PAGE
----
Last week, I joined a Women in Technology Japan (WITJ) dinner in Roppongi to help kick-off planning for the year ahead. Made up of an international group of women, the members were all longtime residents of Tokyo, who hailed from Australia to Malaysia, and have either engineering backgrounds or hold executive roles at leading information technology or enterprise-level companies.
Before arriving in Japan, it was nearly impossible to find any tech conferences and events in Tokyo where women were visible, especially as keynote speakers. I knew they existed, as many of my female friends in Tokyo work in IT. That's when I googled "women in tech japan" and found an organization working to close that gap.
My own stereotypes were tested when I met new and existing members of WITJ who've been living in Japan more than two decades, and had become, as they described, 'numb' to a professional work culture that's about 'fifteen years behind' from a diversity and inclusion standpoint.
Janelle, who works in the Diversity & Inclusion department at a global finance and accounting company assuaged my sense of shock after she mentioned things have improved a lot recently, especially after Japanese Prime Minister Abe began implementing practices and policies to move the country toward gender equality.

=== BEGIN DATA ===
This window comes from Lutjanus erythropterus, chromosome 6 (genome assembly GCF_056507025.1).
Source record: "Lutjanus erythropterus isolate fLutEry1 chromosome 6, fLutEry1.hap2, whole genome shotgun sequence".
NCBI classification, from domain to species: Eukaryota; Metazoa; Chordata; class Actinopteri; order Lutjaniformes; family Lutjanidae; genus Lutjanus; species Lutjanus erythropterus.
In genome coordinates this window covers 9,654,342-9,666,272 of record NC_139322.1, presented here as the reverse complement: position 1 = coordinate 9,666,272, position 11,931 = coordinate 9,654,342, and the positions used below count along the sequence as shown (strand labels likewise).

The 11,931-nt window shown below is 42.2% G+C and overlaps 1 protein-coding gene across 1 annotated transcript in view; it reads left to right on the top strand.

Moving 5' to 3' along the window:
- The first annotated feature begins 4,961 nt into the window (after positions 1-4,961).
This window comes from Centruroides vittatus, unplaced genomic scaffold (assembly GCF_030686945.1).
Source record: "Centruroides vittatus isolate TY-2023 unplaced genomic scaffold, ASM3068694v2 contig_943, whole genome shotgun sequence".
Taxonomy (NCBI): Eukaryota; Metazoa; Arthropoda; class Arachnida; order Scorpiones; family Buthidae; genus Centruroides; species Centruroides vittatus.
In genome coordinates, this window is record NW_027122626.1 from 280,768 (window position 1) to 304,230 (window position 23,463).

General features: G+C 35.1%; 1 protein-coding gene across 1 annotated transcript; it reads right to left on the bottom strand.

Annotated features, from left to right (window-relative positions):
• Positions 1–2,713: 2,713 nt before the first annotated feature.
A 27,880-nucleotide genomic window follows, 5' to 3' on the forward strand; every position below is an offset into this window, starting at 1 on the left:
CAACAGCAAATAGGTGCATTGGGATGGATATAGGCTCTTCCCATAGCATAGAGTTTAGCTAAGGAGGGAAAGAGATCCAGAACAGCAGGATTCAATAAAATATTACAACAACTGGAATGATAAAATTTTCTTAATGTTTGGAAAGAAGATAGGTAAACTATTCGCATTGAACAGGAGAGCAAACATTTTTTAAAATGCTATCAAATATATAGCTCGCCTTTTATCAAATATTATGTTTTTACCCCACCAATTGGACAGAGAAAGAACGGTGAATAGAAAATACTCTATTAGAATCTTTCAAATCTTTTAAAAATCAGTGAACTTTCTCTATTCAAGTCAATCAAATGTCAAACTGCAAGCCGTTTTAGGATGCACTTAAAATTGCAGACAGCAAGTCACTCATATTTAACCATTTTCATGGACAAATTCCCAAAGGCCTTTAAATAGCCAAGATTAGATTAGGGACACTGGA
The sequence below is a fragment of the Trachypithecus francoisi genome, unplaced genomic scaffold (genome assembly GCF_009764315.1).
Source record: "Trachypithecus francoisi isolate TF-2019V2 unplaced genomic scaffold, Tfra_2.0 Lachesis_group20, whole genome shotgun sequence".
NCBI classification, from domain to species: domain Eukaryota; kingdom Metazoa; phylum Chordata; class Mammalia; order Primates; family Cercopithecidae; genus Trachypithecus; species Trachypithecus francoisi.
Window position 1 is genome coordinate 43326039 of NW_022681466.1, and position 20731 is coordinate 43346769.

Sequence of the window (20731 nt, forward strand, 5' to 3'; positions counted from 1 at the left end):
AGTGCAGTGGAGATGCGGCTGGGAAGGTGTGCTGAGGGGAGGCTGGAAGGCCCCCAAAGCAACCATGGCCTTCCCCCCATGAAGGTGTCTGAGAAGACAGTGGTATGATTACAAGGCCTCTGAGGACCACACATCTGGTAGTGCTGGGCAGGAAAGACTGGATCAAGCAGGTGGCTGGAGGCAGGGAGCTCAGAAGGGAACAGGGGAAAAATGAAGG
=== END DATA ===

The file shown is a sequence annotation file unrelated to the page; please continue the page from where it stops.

In 2013, Abe began advancing 'womenomics', the idea that empowering women in the workforce has the greatest potential for driving the Japanese economy, the same year that a Taiwanese-born Annie Chang founded Women in Tech Japan.
With a handful of core members, WITJ is looking to build and grow a community of like-minded professional women in IT fields to network with women of all nationalities, exchange their experiences and ideas, and improve work-life balance here in Japan.
As it was around the Lunar New Year, Annie invited us to join the conversation over a delicious Chinese dinner that featured a juicy, succulent Peking Duck.
Over duck, I heard about how 'flex time' was introduced in Japanese companies, and cultural roadblocks internally within organizations resulted in inflexible managing styles and hyper-surveillance. We also talked about going beyond gender and other nationalities to include disabilities, LGBT, and religious diversity, which can impact the recruiting process for IT.
Thank you for having me, Women in Tech Japan. If you're interested in getting involved, you can message the team on the WITJ Facebook page here or say hello below. Know any organizations in Japan that are also working to increase diversity and inclusion? Have any thoughts on #womenomics? Please feel free to share below.